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Holocene tsunami deposits associated with earthquakes along the Pacific coast, northeast Japan

The 2011 East Japan Earthquake Bulletin of the Tohoku Geographical Association
29 April, 2011

Hiroaki Suzuki, Tohoku University
Toshifumi Imaizumi, Tohoku University
Tatsuya Ishiyama, Tohoku University
Takahiro Miyauchi, Chiba University
Kyoko Kagohara, National Institute of Advanced Industrial Science and Technology
Tsuyoshi Haraguchi, Osaka City University
Naofumi Marushima, Tohoku University
Tatsumaru Omachi, Coca-Cola West Co.
Correspondences to: Toshifumi Imaizumi, Email: imat(a)m.tohoku.ac.jp

History of repeated tsunami invasion


We have been investigating Holocene tsumami deposits along the Pacific coast of northeast Japan in order to define the ages and source areas of earthquakes generating large tsunamis. Sediment cores were collected by using geoslicers (Fig. 1) and hand augers at alluvial lowlands interpreted by aerial photographs, and ages of deposits were dated by radiocarbon methods and tephrochronology.

Fig. 1. Data collection: (a)(b) Geoslicer drilling at Rikuzentakata, (c) Handy geoslicer drilling at Rikuzentakata.


All of our study areas are severely affected by the tsunami after the 2011 earthquake. Since the Pacific coast of northeast Japan faces the Japan trench where the Pacific plate subducts beneath the Eurasian plate, the coast has repeatedly experiencing large tsunamis following historical interplate earthquakes (Fig. 2(a)). While the southern part along the Pacific coast has nearly straight shorelines and well developed coastal lowlands, the northern part (the Sanriku coastal region) has typical ria coastlines and poorly developed coastal lowlands (Fig. 2(b)). Multiple sand layers are identified between muddy or peaty sediments in drilled core samples to a depth of 1-5.5 m at several coastal areas, which are located at back swamp of beach ridges and natural levees.

Fig. 2. Study area: (a) Distribution of assumed Tsunami source areas around Japan during 1498-2005 (after Hatori, 2007). (b) Landsat image of the study area.


Rikuzentakata is the only place where event deposits newer than 1 ka are confirmed along the Sanriku coast. The site is located in back swamp behind the beach ridge with altitude no more than 1 m (Fig. 3(a)(b)). Five event deposits are identified here, all of which are younger than 1000 yr cal BP (Fig. 3(c)) . The newer three deposits may correspond to AD 1960, 1896 and 1611 earthquakes, while older two deposits may correspond to unknown tsunamis.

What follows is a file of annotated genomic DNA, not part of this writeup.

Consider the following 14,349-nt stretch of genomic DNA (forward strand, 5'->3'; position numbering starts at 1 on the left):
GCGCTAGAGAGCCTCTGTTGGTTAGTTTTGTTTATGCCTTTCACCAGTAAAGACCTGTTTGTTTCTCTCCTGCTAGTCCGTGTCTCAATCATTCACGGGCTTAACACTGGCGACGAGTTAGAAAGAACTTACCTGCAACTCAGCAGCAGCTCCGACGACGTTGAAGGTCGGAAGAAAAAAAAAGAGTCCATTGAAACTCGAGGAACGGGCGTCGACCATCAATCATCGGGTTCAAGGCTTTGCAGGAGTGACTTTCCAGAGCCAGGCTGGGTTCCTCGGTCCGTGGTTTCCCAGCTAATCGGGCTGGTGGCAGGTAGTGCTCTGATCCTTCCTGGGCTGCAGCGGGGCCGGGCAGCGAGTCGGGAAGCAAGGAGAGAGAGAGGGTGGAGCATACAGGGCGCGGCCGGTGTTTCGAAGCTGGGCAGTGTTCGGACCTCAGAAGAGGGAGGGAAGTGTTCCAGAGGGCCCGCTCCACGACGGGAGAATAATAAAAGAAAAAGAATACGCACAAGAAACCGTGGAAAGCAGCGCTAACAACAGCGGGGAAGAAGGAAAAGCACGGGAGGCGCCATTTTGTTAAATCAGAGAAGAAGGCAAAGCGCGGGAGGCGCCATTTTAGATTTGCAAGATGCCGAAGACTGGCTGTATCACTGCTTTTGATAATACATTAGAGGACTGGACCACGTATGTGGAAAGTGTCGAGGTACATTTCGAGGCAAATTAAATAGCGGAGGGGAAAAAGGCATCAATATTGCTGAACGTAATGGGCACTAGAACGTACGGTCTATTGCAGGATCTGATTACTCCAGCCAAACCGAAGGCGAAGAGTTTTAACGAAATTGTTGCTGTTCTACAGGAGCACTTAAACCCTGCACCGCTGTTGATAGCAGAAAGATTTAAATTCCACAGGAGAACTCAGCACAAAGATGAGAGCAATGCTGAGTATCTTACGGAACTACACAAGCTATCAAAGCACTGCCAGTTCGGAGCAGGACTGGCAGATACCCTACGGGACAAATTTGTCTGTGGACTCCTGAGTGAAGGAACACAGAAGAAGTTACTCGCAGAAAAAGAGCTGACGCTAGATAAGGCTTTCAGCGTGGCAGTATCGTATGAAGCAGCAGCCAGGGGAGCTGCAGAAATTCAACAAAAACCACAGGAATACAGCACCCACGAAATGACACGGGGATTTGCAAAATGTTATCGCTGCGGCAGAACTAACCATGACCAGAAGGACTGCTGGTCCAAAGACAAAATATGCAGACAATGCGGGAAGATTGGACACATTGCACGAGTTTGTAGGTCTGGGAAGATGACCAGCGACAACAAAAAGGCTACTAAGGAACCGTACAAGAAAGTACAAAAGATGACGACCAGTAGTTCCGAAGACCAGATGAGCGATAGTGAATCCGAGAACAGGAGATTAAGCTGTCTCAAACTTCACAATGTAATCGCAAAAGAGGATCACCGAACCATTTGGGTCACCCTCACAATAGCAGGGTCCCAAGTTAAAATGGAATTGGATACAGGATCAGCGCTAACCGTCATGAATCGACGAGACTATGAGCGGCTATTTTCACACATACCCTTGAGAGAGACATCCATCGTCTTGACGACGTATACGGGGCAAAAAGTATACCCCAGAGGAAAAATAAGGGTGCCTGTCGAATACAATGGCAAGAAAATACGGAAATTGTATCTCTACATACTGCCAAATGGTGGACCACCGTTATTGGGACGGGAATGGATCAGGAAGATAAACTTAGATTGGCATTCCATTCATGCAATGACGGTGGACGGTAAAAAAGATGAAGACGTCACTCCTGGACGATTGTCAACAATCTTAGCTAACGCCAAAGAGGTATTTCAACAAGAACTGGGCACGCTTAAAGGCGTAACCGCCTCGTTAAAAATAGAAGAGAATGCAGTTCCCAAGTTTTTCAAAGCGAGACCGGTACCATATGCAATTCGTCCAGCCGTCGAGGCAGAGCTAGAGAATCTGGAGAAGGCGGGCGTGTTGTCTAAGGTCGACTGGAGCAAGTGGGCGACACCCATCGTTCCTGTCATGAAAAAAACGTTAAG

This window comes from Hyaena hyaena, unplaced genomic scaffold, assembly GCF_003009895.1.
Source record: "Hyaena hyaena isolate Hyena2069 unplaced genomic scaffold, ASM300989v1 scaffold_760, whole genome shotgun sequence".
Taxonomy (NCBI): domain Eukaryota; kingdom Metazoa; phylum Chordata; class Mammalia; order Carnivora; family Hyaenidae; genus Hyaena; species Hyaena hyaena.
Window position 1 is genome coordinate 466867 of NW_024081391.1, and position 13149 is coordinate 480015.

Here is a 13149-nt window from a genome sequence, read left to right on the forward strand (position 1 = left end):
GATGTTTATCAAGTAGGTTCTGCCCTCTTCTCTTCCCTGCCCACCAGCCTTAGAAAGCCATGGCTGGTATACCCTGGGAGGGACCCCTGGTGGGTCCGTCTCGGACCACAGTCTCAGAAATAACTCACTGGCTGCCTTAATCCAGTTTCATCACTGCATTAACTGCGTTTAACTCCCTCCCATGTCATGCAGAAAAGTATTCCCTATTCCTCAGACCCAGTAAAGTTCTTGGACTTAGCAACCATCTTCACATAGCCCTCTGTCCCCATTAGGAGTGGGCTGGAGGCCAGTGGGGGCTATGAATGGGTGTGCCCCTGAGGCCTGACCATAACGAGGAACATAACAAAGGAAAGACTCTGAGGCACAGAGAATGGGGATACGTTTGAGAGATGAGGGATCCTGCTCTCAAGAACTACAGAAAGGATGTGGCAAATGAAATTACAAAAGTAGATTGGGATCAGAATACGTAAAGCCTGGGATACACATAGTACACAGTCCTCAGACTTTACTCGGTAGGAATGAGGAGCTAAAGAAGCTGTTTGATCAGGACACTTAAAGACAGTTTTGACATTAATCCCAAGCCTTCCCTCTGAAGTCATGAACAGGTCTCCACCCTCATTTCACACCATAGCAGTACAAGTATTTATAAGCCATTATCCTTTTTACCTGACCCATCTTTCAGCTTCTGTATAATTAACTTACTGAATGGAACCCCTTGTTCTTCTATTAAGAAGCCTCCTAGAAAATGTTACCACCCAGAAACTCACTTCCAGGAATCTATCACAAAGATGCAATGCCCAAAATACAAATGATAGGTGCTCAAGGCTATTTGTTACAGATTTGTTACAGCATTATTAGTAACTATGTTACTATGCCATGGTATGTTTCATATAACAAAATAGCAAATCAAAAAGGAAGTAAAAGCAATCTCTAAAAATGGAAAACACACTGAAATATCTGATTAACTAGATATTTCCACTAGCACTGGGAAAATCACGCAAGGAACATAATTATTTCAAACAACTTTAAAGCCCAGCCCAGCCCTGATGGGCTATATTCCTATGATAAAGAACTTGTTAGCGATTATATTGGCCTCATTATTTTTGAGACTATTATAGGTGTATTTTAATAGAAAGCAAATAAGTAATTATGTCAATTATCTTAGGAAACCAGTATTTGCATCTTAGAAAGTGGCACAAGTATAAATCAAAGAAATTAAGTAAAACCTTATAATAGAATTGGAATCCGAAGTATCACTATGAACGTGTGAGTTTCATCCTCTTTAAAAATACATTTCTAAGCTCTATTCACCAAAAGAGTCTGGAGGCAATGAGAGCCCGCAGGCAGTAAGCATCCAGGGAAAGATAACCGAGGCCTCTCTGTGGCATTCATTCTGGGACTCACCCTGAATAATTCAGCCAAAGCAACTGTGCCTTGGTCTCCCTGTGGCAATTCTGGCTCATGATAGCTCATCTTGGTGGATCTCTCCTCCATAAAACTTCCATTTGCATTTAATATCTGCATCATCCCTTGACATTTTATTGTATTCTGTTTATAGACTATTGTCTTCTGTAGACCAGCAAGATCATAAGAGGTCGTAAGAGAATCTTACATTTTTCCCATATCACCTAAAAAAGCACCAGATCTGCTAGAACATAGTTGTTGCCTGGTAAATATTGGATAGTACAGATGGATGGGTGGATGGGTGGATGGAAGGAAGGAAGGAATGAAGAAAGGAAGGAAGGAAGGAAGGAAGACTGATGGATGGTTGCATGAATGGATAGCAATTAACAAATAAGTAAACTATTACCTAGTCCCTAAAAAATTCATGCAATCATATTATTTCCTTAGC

Fig. 3. Rikuzentakata: (a) Geomorphological map of Rikuzentakata Plain, (b) Geologic profile of Rikuzentakata Plain. (c) Geologic column, C14 ages and the accumulation curve at Rikuzentakata Plain. (d) Photo of latest event deposits (AD 1960 Chilean Tsunami?) observed within 1 m of column GS_T1. The range of altitude is -0.75 to -0.2 masl.


The site is located in back marsh behind the beach ridge with altitude no more than 0m (Fig. 4(a)(b)). Eight (seven?) event deposits are identified here (Fig. 4(c)). The oldest one dates back to 5000 yr cal BP. The deposit at about -2.0 masl is inferred to be Jogan tsunami deposit (AD 869), since it is just under the block of volcanic glasses which corresponds to Towada-a tephra, AD 915 (Fig. 4(d)).

Fig. 4. Matsukawaura: (a) Geomorphological map of Matsukawaura. (b) Geologic profile of Matsukawaura. (c) Geologic column, C14 ages and the accumulation urve at Matsukawaura. (d) Photo of event deposits within column (c).


The site is located at Holocene marine terrace with altitude about 5 m behind the beach ridge (Fig. 5(a)(b)). Five event deposits are identified, depositional ages of which are 1100, 2300, 2600, 3300 and 3800 years cal yBP, respectively (Fig.5(c)). The age of latest event suggests that the event corresponds to Jogan tsunami (AD 869).

Fig. 5. Namie: (a) Geomorphological map of Namie.(b) Geologic profile at Namie. (c) Geologic column, C14 ages and the accumulation curve at Namie.(d)(e) Photo of event deposits within column (c).


(1) While Jogan Tsunami (AD 869) was recognized in Matsukawaura and Namie as well as in Sendai Plain (Fig. 4(c)(d), Fig. 5(c)), it was not recognized in Rikuzentakata (Fig. 3(c)). We hypothesize that Jogan tsunami attacked Rikuzentakata before the formation of lagoons and back swamp which can preserve some event deposits.
(2) The results at Rikuzentakata and Matsukawaura suggest that one or two unknown tsunami events occurred at approximately 800-500 yr BP (Fig. 3(c), Fig. 4(c), Fig. 6), which are also reported at Ishinomaki Plain and Sendai Plain (Fig. 6; Shishikura et al., 2007; Sawai et al., 2007; 2008).
(3) In both northern and the southern part along the Pacific coast, sand layers suggest that huge tsunamis have occurred at few hundred years intervals over the past 5,000 years (Fig. 6). However, most of the depositional ages of the sand layers in the northern coast do not coincide with those of the southern coast, which might reflect the fact that northern and southern coast have experienced tsunamis from different source areas, respectively (Fig. 2(a)).

Fig. 6. Distribution of Holocene event deposits along Pacific coast of northeast Japan (compiling the result of Haraguchi et al., 2006; 2009; Shishikura et al. ,2007; Sawai et al, 2007; 2008, and this study).


The results in this article had been previously presented at American Geophysical Union Fall Meeting 2009, 14-18 December, Moscone Convention Center, San Francisco.

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